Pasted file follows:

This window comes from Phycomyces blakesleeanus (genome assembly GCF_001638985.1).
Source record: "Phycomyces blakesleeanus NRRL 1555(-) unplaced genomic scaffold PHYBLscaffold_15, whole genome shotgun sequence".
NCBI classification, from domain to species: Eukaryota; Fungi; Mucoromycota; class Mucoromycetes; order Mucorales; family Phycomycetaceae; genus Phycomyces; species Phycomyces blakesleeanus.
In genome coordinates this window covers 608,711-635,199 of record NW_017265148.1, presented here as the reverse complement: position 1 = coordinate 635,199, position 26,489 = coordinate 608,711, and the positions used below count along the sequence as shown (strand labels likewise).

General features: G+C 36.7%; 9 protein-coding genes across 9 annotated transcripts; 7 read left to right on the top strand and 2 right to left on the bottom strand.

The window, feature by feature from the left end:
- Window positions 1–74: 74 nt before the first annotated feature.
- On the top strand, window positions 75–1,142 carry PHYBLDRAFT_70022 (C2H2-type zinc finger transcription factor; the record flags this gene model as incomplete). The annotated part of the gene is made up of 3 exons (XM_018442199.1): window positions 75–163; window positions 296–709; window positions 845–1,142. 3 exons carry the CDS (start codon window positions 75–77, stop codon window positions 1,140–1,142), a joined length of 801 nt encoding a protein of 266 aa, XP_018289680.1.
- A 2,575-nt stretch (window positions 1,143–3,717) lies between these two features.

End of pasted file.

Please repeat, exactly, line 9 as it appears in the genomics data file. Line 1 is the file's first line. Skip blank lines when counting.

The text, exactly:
- A 2,575-nt stretch (window positions 1,143–3,717) lies between these two features.